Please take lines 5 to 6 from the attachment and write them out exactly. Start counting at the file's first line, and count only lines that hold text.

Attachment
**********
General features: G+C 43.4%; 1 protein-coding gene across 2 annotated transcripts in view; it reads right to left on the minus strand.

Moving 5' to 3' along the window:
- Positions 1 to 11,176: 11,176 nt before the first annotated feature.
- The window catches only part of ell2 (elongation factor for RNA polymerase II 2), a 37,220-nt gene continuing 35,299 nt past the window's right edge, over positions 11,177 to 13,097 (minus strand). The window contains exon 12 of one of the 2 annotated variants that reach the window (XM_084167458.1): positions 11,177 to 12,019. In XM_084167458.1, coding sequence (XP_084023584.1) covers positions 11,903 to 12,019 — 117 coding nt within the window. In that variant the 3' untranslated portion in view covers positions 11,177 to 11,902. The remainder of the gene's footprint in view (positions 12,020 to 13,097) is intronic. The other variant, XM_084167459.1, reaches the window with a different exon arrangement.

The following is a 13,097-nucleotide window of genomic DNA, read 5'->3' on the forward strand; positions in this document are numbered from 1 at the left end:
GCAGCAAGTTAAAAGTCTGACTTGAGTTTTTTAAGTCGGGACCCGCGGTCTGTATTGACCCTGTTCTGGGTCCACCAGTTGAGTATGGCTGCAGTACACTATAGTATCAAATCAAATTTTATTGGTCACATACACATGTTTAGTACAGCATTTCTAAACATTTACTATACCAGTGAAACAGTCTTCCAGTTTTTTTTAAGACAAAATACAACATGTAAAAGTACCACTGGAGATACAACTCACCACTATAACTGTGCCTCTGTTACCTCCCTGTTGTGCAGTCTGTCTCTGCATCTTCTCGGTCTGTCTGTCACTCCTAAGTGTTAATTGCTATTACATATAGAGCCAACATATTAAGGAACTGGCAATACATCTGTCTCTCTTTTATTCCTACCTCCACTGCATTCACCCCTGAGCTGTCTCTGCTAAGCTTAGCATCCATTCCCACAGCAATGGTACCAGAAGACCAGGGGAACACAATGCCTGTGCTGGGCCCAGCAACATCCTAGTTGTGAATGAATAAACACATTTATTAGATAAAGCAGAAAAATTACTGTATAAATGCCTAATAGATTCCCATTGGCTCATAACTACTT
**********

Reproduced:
The following is a 13,097-nucleotide window of genomic DNA, read 5'->3' on the forward strand; positions in this document are numbered from 1 at the left end:
GCAGCAAGTTAAAAGTCTGACTTGAGTTTTTTAAGTCGGGACCCGCGGTCTGTATTGACCCTGTTCTGGGTCCACCAGTTGAGTATGGCTGCAGTACACTATAGTATCAAATCAAATTTTATTGGTCACATACACATGTTTAGTACAGCATTTCTAAACATTTACTATACCAGTGAAACAGTCTTCCAGTTTTTTTTAAGACAAAATACAACATGTAAAAGTACCACTGGAGATACAACTCACCACTATAACTGTGCCTCTGTTACCTCCCTGTTGTGCAGTCTGTCTCTGCATCTTCTCGGTCTGTCTGTCACTCCTAAGTGTTAATTGCTATTACATATAGAGCCAACATATTAAGGAACTGGCAATACATCTGTCTCTCTTTTATTCCTACCTCCACTGCATTCACCCCTGAGCTGTCTCTGCTAAGCTTAGCATCCATTCCCACAGCAATGGTACCAGAAGACCAGGGGAACACAATGCCTGTGCTGGGCCCAGCAACATCCTAGTTGTGAATGAATAAACACATTTATTAGATAAAGCAGAAAAATTACTGTATAAATGCCTAATAGATTCCCATTGGCTCATAACTACTT